Ericsson is taking note of its own ConsumerLab feedback in optimizing its CDN for mobile video.
A new generation of CDN technologies and services is being driven along by the gathering boom in mobile video consumption fuelled by larger smartphones and tablets in particular. This is leading to CDNs designed to meet the specific needs of mobile video services, which include catering for multiple device formats through repackaging and bypassing the limited backhaul infrastructure on many mobile networks by pre-pushing content to edge nodes closer to the users. This in turn is encouraging use of software defined CDNs that can be deployed readily on existing equipment such as routers, caching servers and also the radio towers in mobile cells.
One example is the Jet-Stream CDN, which has been optimized for mobile in various ways, including support for the 3GPP RTSP streaming that is required for live video delivery to 3G compliant phones including Android devices, as well as HTTP adaptive streaming. The company now gives the software away free under licence to customers including other CDN vendors and service providers. This is also being pitched at emerging CDN brokers, which match requirements of customers such as content providers wanting to serve mobile devices with appropriate global capacity from the big commodity CDN providers such as Akamai, Limelight and Level 3. Mobile CDNs then do not necessarily require new capacity or infrastructure, but technology for tuning existing data transport capacity to meet the needs of mobile video services.
Similar trends are evident in Ericsson’s Media Delivery Network (MDN), which has been optimized for OTT and especially mobile video services, again integrating with the existing major global CDNs. Ericsson considers transparent caching, supported in its MDN, as a game changer for mobile services by enabling real time control over rate of data flow through the network. It works by deploying cache storage at different parts of the CDN so that data can be held up at various points in response to real time feedback on traffic conditions. This streamlines the interaction between the CDN and the mobile network, avoiding glitches in video delivery that can affect QoS, or at least cause problems for the operator in their backhaul or radio access network.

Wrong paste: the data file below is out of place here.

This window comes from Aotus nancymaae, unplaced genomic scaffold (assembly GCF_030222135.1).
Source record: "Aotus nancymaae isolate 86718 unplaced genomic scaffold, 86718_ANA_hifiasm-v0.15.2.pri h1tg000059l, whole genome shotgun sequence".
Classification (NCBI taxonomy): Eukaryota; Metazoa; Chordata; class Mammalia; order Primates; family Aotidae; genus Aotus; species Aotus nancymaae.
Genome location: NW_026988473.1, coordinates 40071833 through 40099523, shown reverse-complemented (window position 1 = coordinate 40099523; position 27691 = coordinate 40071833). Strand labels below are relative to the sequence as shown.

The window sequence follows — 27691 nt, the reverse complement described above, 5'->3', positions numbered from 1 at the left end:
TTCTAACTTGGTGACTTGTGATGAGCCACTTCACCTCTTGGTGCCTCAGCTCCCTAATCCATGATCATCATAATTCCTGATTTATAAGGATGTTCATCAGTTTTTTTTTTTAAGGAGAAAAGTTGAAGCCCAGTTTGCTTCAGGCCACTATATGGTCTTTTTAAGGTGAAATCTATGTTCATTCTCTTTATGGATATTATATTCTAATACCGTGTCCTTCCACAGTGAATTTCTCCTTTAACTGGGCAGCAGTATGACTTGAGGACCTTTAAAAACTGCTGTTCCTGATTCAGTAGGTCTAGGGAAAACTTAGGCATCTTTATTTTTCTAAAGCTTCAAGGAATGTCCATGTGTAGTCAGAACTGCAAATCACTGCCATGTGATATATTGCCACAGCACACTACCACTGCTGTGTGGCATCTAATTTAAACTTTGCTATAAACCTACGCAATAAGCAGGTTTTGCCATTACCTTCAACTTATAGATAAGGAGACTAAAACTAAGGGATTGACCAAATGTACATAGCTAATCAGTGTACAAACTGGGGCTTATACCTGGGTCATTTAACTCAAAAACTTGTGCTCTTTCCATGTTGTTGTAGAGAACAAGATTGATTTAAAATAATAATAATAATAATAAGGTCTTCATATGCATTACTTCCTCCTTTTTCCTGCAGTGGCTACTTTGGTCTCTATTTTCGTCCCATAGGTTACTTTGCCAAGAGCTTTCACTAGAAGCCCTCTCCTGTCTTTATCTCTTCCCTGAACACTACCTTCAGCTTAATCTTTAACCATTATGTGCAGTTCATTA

However there is a twist to the story, revealed in Ericsson’s own ConsumerLab report just released, which indicates that although mobile video is indeed set to explode over the next few years, most of it will be over Wi-Fi rather than cellular networks. Ericsson predicts that by 2018, mobile and portable devices will account for 57 per cent of all IP traffic, compared with 33 per cent in 2013. Of this traffic, Ericsson reckons 79 percent will be video by 2018, up from 66 percent in 2013.
But the report predicts that by 2018 mobile networks will still only account for 12 per cent of all IP traffic, compared with 49 percent for Wi-Fi and 39 per cent for direct fixed line connections. This does represent a swing towards mobile but from a low base. In 2013, Wi-Fi stood at 41 percent, fixed 56 percent and cellular just 3 percent, measured by IP traffic levels.
This means that while dedicated mobile CDN services will become more important, content providers and broadcasters will still need to cater more for fixed line delivery. After all Wi-Fi is essentially fixed broadband with wireless merely providing the last hop to the user, which means that hot spots do not need to be served by a mobile CDN, although there will still be a need to cater for the different device formats. Indeed with mobile operators increasingly offloading data, especially video, to fixed broadband networks via Wi-Fi, there will be a growing need for integrated and flexible CDNs that can cater for all requirements within heterogeneous networks (HetNets). Such networks will effectively be recruiting fixed broadband capacity as backhaul for mobile operators, while requiring CDNs that can cater for the needs of both.
So by 2018 we will be seeing deepening convergence between Wi-Fi and 4G/LTE cellular as complementary access technologies, with decisions over which one to use depending on a combination of traffic levels on each, the operator’s business rules and the requirements of a particular service such as OTT video. The mobile industry is already looking at integrating Wi-Fi RANs (Radio Access Networks) into its packet core alongside 3G/4G/LTE. By the time the next generation 5G technology comes along it could be that Wi-Fi has been fully integrated as a complementary access technology. Then we would no longer be talking about HetNets but just plain mobile networks once again. It is worth considering though that with video being the principal driver of mobile data growth, CDNs dedicated to wireless delivery will be geared as much to the QoS requirements of video traffic allied to the end device display and playback characteristics, as to the transmission characteristics of RANs. Future CDNs will in any case be fully software configurable and not be dedicated at the physical level to any particular access or backhaul technology.
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